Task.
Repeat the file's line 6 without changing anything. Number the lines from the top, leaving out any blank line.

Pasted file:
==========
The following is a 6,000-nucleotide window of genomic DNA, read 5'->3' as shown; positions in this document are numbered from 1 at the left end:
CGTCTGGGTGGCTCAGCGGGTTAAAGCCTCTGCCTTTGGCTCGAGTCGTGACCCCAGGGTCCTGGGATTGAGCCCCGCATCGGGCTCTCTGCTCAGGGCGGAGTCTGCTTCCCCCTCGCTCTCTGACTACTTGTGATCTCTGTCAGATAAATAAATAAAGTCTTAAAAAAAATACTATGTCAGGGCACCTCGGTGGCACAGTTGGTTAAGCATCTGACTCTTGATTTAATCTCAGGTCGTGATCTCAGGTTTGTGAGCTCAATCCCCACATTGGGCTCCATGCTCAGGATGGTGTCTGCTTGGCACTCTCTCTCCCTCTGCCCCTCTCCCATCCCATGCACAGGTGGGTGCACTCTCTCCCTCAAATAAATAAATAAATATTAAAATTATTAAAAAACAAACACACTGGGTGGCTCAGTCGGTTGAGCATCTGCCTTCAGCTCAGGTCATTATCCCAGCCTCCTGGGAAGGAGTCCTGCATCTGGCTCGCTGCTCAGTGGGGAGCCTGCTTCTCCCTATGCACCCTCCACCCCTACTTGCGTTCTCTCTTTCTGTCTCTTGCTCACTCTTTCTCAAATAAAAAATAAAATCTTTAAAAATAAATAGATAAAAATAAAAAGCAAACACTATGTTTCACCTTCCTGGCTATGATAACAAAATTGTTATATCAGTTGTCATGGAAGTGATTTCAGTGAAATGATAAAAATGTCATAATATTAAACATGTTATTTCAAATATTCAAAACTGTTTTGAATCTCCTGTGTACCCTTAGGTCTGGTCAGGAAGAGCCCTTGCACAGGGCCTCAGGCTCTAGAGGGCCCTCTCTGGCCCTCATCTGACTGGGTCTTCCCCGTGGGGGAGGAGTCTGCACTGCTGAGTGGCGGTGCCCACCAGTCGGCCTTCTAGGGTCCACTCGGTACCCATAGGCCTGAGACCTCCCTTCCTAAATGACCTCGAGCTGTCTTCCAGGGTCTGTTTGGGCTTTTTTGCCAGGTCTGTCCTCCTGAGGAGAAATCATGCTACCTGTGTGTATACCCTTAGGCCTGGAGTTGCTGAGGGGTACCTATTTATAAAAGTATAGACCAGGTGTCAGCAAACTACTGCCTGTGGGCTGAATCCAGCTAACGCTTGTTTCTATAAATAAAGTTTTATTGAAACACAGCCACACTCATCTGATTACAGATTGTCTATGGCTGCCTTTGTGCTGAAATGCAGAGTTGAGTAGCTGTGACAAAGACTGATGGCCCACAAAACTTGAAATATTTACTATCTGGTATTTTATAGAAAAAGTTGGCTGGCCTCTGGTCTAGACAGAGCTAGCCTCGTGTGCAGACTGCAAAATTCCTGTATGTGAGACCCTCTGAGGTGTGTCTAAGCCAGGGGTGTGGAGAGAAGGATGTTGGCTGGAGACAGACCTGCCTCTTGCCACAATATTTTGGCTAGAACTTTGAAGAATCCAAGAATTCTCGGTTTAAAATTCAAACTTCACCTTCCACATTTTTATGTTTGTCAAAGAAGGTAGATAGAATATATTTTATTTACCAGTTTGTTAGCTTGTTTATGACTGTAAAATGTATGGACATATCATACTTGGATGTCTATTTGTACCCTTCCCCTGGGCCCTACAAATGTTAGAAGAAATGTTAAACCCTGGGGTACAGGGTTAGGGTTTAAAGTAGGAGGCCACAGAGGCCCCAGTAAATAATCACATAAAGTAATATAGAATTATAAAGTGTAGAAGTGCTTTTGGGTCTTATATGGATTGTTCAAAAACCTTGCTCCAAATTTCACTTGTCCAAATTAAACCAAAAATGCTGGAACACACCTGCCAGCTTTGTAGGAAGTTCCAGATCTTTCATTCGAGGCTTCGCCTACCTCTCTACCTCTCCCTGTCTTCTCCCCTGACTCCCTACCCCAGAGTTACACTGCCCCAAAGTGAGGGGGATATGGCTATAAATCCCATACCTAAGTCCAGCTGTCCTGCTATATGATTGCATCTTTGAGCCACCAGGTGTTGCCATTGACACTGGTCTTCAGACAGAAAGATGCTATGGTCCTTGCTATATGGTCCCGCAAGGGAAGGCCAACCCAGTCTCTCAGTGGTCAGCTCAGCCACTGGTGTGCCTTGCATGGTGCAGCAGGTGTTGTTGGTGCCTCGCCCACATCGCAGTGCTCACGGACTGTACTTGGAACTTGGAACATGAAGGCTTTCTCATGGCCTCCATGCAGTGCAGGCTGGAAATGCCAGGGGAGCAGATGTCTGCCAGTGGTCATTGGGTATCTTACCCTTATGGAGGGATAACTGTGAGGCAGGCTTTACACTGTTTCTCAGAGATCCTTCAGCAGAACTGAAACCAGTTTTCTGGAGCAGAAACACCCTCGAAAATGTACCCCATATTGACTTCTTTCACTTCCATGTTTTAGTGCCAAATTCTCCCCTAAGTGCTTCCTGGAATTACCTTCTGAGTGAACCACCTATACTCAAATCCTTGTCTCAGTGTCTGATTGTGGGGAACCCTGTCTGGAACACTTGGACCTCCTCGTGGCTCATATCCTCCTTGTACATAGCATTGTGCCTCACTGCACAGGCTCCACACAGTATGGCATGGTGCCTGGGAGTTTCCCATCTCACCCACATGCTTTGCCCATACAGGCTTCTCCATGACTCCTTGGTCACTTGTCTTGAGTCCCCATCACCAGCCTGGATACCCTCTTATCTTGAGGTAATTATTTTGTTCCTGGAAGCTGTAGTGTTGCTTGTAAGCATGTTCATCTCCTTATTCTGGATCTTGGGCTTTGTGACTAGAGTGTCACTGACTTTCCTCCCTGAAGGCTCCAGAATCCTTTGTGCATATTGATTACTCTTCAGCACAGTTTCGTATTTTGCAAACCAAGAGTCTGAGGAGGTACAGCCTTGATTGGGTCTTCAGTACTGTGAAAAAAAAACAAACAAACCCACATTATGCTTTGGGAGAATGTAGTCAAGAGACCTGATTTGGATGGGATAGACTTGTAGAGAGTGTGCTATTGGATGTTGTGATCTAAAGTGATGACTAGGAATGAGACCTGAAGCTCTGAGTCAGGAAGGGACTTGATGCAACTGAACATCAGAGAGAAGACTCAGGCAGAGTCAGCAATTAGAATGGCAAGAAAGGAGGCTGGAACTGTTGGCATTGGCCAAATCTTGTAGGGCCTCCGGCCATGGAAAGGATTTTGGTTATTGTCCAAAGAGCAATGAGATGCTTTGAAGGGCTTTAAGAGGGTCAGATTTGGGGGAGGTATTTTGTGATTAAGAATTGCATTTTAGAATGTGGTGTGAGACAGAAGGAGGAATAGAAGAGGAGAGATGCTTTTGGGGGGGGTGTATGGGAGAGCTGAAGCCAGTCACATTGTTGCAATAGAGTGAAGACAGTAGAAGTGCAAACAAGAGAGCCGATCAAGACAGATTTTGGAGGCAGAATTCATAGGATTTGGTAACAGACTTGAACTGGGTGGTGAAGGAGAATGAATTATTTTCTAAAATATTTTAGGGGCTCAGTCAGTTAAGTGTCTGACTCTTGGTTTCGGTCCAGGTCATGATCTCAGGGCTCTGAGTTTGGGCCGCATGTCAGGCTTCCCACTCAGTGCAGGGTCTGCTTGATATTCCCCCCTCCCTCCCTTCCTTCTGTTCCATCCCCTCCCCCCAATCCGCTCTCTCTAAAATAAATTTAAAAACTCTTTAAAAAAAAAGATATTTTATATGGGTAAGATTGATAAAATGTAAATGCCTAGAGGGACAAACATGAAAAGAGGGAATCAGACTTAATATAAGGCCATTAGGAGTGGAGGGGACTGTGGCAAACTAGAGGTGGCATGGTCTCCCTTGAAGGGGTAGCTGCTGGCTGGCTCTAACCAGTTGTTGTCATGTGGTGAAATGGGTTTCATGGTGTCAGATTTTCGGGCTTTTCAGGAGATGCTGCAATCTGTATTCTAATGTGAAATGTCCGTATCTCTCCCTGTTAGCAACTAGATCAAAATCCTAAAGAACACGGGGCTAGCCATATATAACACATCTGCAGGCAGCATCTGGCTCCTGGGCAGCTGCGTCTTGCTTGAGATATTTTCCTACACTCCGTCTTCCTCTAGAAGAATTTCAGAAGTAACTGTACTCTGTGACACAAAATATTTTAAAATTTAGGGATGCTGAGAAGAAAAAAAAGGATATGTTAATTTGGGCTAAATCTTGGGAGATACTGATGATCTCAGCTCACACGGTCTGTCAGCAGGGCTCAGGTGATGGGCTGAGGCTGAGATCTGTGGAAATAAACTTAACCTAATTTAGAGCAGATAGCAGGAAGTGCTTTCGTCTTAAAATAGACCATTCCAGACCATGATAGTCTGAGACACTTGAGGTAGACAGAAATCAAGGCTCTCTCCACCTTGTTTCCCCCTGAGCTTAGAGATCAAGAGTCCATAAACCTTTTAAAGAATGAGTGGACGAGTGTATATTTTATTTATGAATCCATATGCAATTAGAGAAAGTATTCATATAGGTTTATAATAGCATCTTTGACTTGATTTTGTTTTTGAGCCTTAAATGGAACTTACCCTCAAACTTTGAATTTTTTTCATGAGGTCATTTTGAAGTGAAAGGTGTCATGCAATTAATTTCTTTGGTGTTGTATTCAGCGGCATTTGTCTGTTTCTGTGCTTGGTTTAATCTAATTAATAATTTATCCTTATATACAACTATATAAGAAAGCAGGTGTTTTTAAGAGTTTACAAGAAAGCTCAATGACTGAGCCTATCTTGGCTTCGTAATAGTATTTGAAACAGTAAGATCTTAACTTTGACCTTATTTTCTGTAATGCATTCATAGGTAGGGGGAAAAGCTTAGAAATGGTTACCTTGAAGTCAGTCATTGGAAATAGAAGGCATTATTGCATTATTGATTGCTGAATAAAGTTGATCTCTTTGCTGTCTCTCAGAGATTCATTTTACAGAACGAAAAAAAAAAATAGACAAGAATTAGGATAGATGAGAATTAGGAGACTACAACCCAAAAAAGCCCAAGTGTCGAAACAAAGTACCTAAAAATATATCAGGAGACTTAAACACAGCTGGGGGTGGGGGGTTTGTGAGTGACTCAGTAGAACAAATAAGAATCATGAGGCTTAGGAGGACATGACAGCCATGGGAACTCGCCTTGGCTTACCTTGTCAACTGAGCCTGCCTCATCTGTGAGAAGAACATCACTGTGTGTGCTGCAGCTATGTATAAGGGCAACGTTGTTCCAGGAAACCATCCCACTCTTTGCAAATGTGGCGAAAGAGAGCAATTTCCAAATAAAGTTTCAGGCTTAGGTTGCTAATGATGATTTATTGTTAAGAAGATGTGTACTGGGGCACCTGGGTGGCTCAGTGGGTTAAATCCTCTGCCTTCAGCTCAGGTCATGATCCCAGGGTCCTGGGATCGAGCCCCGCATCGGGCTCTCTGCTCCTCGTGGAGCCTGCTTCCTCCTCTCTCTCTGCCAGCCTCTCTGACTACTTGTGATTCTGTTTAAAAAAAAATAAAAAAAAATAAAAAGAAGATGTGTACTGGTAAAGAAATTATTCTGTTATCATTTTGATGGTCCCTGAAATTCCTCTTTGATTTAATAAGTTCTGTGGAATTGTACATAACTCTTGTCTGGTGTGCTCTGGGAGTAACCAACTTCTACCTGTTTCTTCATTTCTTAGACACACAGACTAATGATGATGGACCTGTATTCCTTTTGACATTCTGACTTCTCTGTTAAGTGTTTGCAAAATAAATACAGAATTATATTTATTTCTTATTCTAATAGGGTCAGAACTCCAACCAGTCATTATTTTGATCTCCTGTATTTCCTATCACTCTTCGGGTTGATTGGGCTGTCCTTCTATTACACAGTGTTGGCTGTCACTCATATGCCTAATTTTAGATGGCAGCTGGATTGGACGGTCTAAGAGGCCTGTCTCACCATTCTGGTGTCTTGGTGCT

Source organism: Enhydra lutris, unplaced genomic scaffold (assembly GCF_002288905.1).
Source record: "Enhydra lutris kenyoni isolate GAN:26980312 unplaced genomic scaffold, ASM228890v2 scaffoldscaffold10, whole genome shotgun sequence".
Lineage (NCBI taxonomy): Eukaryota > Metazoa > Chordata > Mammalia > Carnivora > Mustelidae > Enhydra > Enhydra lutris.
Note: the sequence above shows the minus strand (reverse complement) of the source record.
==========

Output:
Note: the sequence above shows the minus strand (reverse complement) of the source record.